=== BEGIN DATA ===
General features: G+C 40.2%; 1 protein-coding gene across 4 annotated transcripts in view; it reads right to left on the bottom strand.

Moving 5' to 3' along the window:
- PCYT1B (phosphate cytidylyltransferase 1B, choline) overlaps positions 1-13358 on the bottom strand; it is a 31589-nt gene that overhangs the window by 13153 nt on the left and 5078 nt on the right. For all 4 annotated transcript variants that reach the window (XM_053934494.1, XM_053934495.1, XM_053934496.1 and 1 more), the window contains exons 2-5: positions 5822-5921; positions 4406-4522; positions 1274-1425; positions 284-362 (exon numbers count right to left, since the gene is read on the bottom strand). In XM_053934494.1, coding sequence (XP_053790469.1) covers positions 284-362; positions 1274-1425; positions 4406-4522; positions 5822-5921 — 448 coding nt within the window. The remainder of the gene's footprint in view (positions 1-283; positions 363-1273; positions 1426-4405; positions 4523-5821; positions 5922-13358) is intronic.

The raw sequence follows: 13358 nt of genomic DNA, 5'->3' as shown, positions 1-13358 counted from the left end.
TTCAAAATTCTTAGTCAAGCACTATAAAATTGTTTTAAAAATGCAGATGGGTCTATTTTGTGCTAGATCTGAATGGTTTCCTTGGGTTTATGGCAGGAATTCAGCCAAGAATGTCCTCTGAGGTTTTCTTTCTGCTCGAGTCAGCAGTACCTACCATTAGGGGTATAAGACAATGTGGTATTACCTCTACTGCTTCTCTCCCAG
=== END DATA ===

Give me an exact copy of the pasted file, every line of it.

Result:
General features: G+C 40.2%; 1 protein-coding gene across 4 annotated transcripts in view; it reads right to left on the bottom strand.

Moving 5' to 3' along the window:
- PCYT1B (phosphate cytidylyltransferase 1B, choline) overlaps positions 1-13358 on the bottom strand; it is a 31589-nt gene that overhangs the window by 13153 nt on the left and 5078 nt on the right. For all 4 annotated transcript variants that reach the window (XM_053934494.1, XM_053934495.1, XM_053934496.1 and 1 more), the window contains exons 2-5: positions 5822-5921; positions 4406-4522; positions 1274-1425; positions 284-362 (exon numbers count right to left, since the gene is read on the bottom strand). In XM_053934494.1, coding sequence (XP_053790469.1) covers positions 284-362; positions 1274-1425; positions 4406-4522; positions 5822-5921 — 448 coding nt within the window. The remainder of the gene's footprint in view (positions 1-283; positions 363-1273; positions 1426-4405; positions 4523-5821; positions 5922-13358) is intronic.

The raw sequence follows: 13358 nt of genomic DNA, 5'->3' as shown, positions 1-13358 counted from the left end.
TTCAAAATTCTTAGTCAAGCACTATAAAATTGTTTTAAAAATGCAGATGGGTCTATTTTGTGCTAGATCTGAATGGTTTCCTTGGGTTTATGGCAGGAATTCAGCCAAGAATGTCCTCTGAGGTTTTCTTTCTGCTCGAGTCAGCAGTACCTACCATTAGGGGTATAAGACAATGTGGTATTACCTCTACTGCTTCTCTCCCAG